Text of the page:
Gospel of Life -- Study Guide
An Imbalance of Powers
As was pointed out above, our Founders established a republic, in
which the people govern themselves and have the privilege and duty of choosing
their representatives who, in turn, write laws. This paragraph indicates that
when citizens participate in this process, they "participate in promoting the
inalienable rights of all."
This "participation" takes many forms. We register to vote, we inform
ourselves about candidates, we vote in elections, we lobby and educate those who
hold elected office, we encourage and admonish them as needed, and we hold them
up in prayer, as Scripture requires (see 1 Timothy 2:1).
It should be noted that the "political structures enabling all citizens to
participate" can function successfully only when the proper balance of powers
between the three branches of government is preserved. The Founders indicated
that each of the three branches has equal authority to interpret the
Constitution. The Courts, in other words, do not necessarily have the final
word, and Congress is empowered to limit their jurisdiction. Nowadays, we live
under many policies that contradict the will of the American people, and have
never been voted on by the people or their lawmakers: policies like the
prohibition of prayer, Bible-reading, and the viewing of the 10 Commandments in
our public schools, abortion on demand, and now the re-definition of marriage.
Where did these policies come from? They were imposed by judges who have
overstepped the bounds of their constitutional authority. A key pre-requisite of
building the Culture of Life in America is to restore the proper balance of
powers, so that laws are made by duly elected legislators, not by unelected
The paragraph is a call to use the gifts we have been given in our
citizenship. The bishops here respond, as they will again later, to the charge
that the participation of Catholics in public life is, essentially, an
"imposition of their religion and morality on the rest of society." Yet the
bishops point out that "our country's founding principles" and our Declaration
of Independence are clear about the inherent value of human life. In other
words, we are not calling for a "Catholic takeover of America." If anything, we
are calling for an American takeover of America, a return to principles
that were put in place by our Founders but recently abandoned by many.
Some argue that since we have religious freedom in this country, people
should be allowed to believe what they want about these matters. It would be
wrong to impose by law one particular religious or theological position, they
assert. Correct. And the Church does not seek to require any religious
belief by law. People have the right to profess, believe, and practice their own
freely chosen set of religious and moral beliefs.
But while we are free to believe whatever we want, there are limits to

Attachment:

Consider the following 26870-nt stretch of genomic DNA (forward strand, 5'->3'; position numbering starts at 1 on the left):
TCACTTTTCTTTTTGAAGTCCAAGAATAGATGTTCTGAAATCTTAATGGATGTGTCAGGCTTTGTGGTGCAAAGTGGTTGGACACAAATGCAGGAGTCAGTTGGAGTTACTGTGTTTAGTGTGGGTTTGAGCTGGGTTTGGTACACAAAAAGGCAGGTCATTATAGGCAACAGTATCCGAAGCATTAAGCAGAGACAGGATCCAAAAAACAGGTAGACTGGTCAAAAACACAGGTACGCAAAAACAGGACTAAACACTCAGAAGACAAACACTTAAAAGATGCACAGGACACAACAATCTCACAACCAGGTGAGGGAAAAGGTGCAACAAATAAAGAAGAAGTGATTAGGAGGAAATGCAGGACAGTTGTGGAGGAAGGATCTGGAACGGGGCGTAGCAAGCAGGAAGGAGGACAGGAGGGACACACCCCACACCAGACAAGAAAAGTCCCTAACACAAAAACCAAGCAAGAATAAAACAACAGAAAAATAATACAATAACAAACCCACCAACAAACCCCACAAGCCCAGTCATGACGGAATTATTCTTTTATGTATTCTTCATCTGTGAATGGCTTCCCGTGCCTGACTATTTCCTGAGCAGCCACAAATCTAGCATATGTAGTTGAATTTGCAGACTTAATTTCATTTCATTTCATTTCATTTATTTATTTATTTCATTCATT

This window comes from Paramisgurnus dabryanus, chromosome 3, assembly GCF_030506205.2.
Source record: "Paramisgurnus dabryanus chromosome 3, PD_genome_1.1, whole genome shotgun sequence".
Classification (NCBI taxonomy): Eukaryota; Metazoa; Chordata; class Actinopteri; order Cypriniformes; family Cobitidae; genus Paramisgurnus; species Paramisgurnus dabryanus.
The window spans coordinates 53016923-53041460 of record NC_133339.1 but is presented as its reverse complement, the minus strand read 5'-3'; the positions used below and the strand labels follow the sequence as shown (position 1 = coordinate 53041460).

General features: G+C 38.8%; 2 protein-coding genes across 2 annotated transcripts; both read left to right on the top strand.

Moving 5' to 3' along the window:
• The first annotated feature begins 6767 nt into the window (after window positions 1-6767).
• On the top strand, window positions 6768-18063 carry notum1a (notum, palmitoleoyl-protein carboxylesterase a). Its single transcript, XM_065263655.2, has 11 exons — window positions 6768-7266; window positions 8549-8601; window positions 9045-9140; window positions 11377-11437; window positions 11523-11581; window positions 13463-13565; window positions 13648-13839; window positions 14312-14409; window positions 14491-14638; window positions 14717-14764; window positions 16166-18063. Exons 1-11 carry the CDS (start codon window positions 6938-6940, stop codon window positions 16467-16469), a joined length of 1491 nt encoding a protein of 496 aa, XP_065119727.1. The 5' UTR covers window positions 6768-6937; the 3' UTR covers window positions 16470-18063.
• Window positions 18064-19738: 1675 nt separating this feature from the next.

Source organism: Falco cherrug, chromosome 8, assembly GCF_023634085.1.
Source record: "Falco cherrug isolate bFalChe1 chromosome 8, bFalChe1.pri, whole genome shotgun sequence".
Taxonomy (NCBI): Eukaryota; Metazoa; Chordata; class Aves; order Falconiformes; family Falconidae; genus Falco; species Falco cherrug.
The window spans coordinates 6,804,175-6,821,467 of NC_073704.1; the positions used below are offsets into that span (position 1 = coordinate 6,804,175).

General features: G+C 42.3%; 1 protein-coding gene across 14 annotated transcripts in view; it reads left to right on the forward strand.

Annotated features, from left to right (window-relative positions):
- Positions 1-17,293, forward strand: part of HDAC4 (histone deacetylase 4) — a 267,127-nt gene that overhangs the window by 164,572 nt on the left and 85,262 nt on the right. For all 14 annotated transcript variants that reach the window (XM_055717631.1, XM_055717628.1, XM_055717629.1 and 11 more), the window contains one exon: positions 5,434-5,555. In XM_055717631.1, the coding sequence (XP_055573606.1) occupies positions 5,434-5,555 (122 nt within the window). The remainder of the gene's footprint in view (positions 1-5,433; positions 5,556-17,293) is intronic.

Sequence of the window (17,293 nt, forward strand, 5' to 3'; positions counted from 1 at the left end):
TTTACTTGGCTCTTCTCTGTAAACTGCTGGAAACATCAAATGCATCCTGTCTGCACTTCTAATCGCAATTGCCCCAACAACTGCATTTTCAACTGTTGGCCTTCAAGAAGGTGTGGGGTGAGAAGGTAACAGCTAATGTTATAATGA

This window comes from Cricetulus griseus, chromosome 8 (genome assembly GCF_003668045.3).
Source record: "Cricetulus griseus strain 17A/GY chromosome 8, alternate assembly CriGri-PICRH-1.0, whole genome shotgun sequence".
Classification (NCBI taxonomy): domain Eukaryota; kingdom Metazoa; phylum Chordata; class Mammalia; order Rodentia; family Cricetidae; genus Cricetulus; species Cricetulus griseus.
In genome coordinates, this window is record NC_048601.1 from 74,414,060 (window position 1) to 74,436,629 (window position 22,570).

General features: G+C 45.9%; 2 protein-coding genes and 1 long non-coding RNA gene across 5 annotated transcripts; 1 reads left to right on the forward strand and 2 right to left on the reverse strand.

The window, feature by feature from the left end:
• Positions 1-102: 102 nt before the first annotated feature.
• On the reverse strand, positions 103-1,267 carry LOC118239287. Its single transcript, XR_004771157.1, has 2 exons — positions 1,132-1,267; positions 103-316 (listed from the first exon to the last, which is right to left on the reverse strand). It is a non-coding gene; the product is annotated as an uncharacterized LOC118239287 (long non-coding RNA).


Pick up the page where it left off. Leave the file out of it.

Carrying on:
how far we can go in acting on those beliefs. In our society, a person is
entitled to believe that stealing your car is OK, but he is not permitted
to carry out that belief by actually stealing your car. A person,
furthermore, is entitled to believe that you do not have a soul, but is
not permitted to carry out that belief by killing you. Your life is still
protected by the law, despite another's beliefs.
The United States Supreme Court and lower courts have made this distinction
in various religious freedom cases. Courts in Alabama and Tennessee, for
example, ruled that Churches that had ceremonies in which poisonous snakes were
handled could no longer do so, because despite the freedom of belief, the fact
was that those snakes endangered the lives and health of the believers. (See
Harden v. State, 216 S.W.2d 708 (Tenn 1948), State ex rel Swann v. Pack,
527 S.W.2d 99 (Tenn 1975) and Hill v. State, 88 So.2d 880 (Ala 1956).)
Note that the handling of the snakes in these cases was an integral part of
the faith and worship of those religious bodies. The US Supreme Court,
furthermore, wrote as follows in Reynolds vs. US, 98 U.S.145 (1878):
"Suppose one believed that human sacrifices were a necessary part of religious
worship. Would it be seriously contended that the civil government under which
he lived could not prevent a sacrifice?"
Abortion is not simply a matter of beliefs, but of bloodshed;
not simply viewpoints, but victims.
The law's criterion for who receives protection should be the verifiable
evidence of science, rather that the subjective criterion of religious belief.
There is such a thing as religious truth. But whether a baby lives or
dies should not depend on whether or not everyone in society has acknowledged
that truth. Human life needs protection now. Freedom of belief should
never be confused with freedom to destroy others.
What is the foundation of "real freedom," and how is it different from
false ideas of freedom?
Why is it not true to say that in trying to stop abortion, we are trying to
"impose our beliefs" upon society?
Click here for a column on the balance of powers and the proper role of the
Click here to listen to talk given by Fr. Frank Pavone
addressing the topic of "The Founders, Morality, and Political Responsibility."
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